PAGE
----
Coffee beans may go unpicked in Colombia due to labour shortage. With unemployment at historic lows and rural exodus shifting workers to cities, coffee growers struggle to find pickers for the harvesting.
According to the Colombian Coffee Growers Federation (FNC), the biggest coffee areas need 20 to 40 percent more pickers to ensure quality by picking each berry when it is at its ripest. In addition to that, coffee growers are ageing – their average age has risen to 55.
Coffee picking is a very hard work. Beyond exposure to the elements and the physical challenge of working on steep inclines, the job doesn’t provide any social coverage. In fact, growers say they cannot afford to pay for pensions or other fringe benefits.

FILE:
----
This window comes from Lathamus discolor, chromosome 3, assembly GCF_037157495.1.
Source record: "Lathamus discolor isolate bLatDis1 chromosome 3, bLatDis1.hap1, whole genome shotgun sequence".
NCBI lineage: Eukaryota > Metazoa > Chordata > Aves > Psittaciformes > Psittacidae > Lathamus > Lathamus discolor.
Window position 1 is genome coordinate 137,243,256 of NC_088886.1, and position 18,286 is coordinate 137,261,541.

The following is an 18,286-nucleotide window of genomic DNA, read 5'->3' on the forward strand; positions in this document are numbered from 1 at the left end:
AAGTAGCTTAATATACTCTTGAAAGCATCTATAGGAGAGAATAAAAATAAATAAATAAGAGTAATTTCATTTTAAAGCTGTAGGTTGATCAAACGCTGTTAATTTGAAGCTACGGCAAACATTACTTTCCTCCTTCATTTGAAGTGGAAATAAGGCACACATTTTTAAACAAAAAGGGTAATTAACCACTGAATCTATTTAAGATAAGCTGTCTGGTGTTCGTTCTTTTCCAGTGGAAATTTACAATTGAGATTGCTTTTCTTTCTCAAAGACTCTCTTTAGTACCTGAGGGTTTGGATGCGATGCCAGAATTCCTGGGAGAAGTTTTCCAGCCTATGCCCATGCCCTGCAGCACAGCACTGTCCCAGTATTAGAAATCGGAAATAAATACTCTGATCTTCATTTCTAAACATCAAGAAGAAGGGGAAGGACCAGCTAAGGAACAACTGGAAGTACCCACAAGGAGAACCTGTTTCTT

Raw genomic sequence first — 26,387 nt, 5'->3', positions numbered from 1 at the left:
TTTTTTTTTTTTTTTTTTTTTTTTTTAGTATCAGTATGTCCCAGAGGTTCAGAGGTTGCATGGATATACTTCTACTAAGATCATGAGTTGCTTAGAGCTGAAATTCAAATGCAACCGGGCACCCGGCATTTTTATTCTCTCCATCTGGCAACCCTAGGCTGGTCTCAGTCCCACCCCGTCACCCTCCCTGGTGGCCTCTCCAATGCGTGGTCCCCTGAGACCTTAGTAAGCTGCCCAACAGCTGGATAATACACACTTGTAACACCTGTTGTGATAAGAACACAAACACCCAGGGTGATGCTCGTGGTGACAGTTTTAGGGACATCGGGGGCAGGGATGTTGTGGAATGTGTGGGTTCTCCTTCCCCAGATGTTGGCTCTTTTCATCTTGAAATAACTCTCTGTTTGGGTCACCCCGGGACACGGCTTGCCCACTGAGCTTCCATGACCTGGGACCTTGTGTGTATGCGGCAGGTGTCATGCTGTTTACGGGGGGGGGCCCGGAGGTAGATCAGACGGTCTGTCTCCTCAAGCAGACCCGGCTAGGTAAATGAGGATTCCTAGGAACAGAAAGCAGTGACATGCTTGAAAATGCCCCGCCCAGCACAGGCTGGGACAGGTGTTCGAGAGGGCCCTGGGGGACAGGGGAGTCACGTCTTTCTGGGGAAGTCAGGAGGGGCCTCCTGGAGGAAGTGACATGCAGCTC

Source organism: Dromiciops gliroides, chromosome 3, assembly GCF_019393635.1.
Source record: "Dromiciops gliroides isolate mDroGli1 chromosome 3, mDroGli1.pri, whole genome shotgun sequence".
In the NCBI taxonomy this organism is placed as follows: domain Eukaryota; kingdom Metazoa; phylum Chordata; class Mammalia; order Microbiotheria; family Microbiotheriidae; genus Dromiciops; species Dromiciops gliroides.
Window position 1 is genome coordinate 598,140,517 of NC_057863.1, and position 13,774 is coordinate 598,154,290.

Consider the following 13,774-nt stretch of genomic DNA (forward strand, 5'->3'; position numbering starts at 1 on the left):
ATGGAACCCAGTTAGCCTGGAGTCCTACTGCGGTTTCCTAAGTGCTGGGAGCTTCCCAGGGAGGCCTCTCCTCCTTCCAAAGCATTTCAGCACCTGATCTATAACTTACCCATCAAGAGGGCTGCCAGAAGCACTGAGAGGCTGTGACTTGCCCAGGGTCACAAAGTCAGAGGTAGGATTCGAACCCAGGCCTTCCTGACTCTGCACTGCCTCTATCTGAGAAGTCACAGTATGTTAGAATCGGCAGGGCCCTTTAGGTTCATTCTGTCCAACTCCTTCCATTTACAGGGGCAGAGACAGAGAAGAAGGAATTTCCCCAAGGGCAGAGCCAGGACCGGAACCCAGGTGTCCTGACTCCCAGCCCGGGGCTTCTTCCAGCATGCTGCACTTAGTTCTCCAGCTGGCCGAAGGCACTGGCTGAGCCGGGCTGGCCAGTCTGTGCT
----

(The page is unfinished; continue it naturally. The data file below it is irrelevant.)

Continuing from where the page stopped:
Experts say it will be tough for the world’s top grower of mild arabica to expand far beyond 13 million 60-kg bags a year now.
“There is talk of reaching 15, 18 million bags but the big question is who will pick it? I think we’re approaching the ceiling,” said Marcelo Salazar, head of the central Caldas branch of FNC in an interview with Reuters.
Less workers carrying out farm maintenance could also mean higher threat from coffee-eating berry borer pests. Infestations can decimate crops unless kept in check by scrupulous sweeping up of infected fruit.
According to Reuters, the labor squeeze will likely raise Colombian prices in the longer term and this could spur Central American rivals to boost output in response.